Wednesday, September 9, 2009
At age four, Nancy Rappaport's mother took her own life. Her just-released In Her Wake: A Child Psychiatrist Explores the Mystery of Her Mother's Suicide (Basic Books) explores the author's own coming to terms from both a personal and clinical perspective. Dr Rappaport is a child psychiatrist and assistant professor of psychiatry at Harvard.
This week is National Suicide Prevention Week. Following is a timely excerpt from Dr Rappaport's important new book:
When I was a resident, a psychiatrist I knew killed herself, leaving me bereft. The gossip was that she was infatuated with another doctor, and that he rejected her affections. Humiliated, she barricaded herself in her apartment and downed too many pills. On a frigid winter morning, I boarded a train to New York for the memorial service. In an austere stone chapel filled with blue flowers, the doctor’s mentor stood up to pay his respects and commended her for her conscientiousness. He noted with admiration that the day before she died, this diligent doctor had assessed ten new patients in the emergency room – an impressive feat. One by one, patients had filed into her office, closing the door behind them. She had asked the same diagnostic questions ten times, the equivalent of the physician taking a pulse, about sleeping at night, having trouble concentrating, hearing voices, mood changes, loss of appetite, plans to commit suicide. I wished that she had interrupted her “mental status examinations” long enough to get help for herself. I was saddened by her fragility despite her having tried to put up a good front. I was frightened: Now I had to relinquish the fantasy that if I learned this profession it would somehow protect me from the forlorn legacy of suicide. Even if you are proficient in this craft, it does not inoculate against the forcefulness of depression.
At the memorial, my medical colleagues speculated on her state of mind just before she died, offering armchair analyses of why she might have killed herself and wondering whether it was premeditated or a passion of the moment. In the rush for an explanation and with the disturbing sense that things are not always what they appear, they had a morbid fascination and dread that she was able to function with apparent ease professionally while struggling with private anguish. And yet there was also a heaviness – as if we had failed her.
Over the next few days, I was irritable, haunted by disturbing dreams and a sense of foreboding anxiety. The psychiatrist’s suicide evoked the loss of my mother. My therapist told me that when someone kills herself it is as if she puts her skeleton in your closet. I did not want this skeleton, and I resented the intrusion. I could not do this work if it felt futile, but in the aftermath of this doctor’s death, I did not want to think with my patients about the urge to end it all. I wished that I could bag groceries, do any other job that did not involve making sense of suffering and sharing the responsibility for keeping someone alive. But my therapist reassured me warmly, with the intimacy that comes from years of talking with each other, that it is normal to be shaken to the core when a colleague kills herself; it did not mean I was unstable or destined for a free fall. I have cultivated a determination and a skill to recover my balance when life has unexpected detours. I was depleted and needed to give myself some time to be with the people I love and who provide me solace. After a cross-country ski trip with Colin, awestruck by the pink sunset etched into the silhouette of the branches in the sky, painting valentine boxes in Cory’s class and resuming the outward semblance of routines in my life, I felt less overwhelmed. My sadness would run its course not because I would avoid the flood of feelings but because I could replenish without drifting too far from my center.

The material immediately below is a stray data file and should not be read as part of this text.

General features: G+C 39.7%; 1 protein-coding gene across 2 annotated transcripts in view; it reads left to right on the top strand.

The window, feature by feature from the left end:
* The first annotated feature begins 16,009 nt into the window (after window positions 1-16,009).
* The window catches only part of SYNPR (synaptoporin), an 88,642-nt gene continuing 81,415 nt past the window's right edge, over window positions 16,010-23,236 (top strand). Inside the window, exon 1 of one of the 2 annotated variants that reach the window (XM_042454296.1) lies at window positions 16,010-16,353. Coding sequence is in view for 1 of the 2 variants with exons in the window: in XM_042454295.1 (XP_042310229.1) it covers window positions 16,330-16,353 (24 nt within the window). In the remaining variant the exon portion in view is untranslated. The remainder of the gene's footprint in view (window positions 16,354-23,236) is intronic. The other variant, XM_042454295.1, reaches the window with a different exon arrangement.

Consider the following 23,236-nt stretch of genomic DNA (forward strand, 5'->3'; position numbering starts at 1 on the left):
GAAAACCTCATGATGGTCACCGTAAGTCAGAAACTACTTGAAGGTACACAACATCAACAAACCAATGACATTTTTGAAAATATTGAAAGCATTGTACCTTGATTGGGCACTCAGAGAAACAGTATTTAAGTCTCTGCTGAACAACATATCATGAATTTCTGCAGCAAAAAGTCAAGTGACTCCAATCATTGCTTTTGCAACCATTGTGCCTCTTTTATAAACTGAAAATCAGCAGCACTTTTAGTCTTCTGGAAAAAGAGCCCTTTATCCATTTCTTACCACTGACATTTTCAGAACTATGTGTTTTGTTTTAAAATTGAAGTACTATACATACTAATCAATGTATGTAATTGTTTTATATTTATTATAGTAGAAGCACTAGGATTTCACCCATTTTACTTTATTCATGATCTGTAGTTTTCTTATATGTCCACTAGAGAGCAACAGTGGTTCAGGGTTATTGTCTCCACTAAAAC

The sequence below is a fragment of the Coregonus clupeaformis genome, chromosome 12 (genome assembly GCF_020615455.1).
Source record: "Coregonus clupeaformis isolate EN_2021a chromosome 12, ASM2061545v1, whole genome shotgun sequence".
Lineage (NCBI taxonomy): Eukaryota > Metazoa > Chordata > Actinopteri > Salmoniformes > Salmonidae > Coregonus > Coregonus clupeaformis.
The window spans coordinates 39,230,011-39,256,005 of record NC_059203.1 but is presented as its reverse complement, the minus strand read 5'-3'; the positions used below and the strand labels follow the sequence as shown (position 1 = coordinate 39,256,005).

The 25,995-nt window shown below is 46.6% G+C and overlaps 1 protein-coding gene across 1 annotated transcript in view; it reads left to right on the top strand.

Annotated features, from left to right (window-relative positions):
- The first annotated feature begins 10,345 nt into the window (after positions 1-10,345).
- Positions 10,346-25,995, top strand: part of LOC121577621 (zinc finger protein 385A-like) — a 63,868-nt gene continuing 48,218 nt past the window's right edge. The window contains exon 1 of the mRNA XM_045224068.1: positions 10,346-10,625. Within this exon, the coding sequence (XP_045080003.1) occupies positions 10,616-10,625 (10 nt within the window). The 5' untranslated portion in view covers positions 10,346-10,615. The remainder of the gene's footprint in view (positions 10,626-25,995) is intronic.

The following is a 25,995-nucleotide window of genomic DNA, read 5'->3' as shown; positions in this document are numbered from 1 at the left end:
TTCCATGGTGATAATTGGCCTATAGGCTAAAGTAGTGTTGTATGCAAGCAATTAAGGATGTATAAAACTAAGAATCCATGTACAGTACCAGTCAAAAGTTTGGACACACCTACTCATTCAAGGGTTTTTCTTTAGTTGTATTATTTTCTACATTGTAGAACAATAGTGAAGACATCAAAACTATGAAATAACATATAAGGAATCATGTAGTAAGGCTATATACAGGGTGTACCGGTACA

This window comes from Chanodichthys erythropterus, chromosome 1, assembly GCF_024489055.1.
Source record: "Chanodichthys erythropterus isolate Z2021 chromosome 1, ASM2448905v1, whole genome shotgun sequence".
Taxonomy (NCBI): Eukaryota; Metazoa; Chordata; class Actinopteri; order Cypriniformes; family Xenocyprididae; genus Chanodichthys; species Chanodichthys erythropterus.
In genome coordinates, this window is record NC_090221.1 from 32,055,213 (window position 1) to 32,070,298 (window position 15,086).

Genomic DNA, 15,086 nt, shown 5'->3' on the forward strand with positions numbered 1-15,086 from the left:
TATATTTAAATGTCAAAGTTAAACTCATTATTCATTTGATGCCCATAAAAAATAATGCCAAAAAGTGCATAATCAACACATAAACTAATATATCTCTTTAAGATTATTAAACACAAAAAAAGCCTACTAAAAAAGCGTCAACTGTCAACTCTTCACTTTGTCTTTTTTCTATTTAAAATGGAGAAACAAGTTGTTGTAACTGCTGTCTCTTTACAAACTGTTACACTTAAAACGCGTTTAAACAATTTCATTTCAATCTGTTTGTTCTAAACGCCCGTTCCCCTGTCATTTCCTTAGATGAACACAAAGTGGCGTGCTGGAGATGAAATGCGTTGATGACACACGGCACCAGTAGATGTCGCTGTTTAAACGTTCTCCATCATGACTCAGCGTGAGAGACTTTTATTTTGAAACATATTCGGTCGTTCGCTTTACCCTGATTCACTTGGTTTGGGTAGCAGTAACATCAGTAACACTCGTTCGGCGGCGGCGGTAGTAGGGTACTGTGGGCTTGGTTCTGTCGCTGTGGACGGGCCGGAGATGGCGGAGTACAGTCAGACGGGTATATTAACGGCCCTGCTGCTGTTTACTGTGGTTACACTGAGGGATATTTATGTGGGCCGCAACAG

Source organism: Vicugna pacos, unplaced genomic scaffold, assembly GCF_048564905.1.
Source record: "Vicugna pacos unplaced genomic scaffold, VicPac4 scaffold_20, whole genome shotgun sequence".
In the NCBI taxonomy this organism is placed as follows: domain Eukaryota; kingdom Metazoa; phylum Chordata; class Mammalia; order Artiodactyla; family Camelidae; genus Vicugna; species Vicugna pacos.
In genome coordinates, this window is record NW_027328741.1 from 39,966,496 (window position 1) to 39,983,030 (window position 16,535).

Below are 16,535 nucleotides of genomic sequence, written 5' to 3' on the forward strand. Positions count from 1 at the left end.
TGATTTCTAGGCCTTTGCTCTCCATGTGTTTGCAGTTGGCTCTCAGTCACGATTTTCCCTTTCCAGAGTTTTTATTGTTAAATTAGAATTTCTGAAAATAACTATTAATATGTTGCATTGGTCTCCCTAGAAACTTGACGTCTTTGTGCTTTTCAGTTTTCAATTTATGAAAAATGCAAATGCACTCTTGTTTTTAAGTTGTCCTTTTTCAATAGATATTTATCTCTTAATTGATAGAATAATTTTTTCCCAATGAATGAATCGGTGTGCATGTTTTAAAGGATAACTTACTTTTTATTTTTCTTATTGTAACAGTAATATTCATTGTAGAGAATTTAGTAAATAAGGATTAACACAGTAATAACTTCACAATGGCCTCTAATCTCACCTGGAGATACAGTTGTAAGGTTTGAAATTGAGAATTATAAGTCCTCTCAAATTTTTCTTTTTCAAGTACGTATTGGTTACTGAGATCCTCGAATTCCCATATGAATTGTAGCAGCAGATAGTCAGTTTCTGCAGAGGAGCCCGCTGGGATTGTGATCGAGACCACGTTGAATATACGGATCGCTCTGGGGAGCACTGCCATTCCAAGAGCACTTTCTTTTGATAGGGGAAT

I always find myself incredulous that when someone commits suicide – when my mother took the overdose, when a teenager hangs himself in the closet, or a man shoots himself – this person truly wants to die. When I was younger I often dreamt that my mother and I were careening down a hill in a car out of control and in the back seat I was valiantly trying to reach down for the emergency brake to avert disaster. For the tortured souls who are intent on suicide, there is no territory beyond the present. The “mind tumble” means that they are not thinking clearly, and their judgment is clouded as they reach for pills or jump from a bridge. As I investigate my mother’s suicide, with the stealth of someone who wants to break the code, the inexplicable mystery of why this was the moment that she lost her determination, I return to her diary. I wish that I could have shown her the sunset that I found so comforting or that she could see her grandchildren, anything to have her hold on to a fighting spirit, to find the invincible shield of self-preservation. To develop the wisdom that premature death will not bring the peace that she ached for. In her diary she is wrestling with her demons, trying to stay alive, to anchor herself in her love for us. Yet that was not enough to keep her grounded in survival.
As I read from her diary, I weep for her, wanting to hold her, give solace….Understanding my mother’s suicide matters to me – as a doctor I spend my life trying to avert disaster, to offer a safe retreat to find strength to stay alive….I actually feel better when someone is talking to me, figuring out how to ease his pain. Some of what I have learned about suicide, depression, and substance abuse in general has helped to define, yet has also complicated, the mystery of why my mother killer herself, and it guides my assessment of how to help my patients not take the lethal next step.
Purchase In Her Wake on Amazon.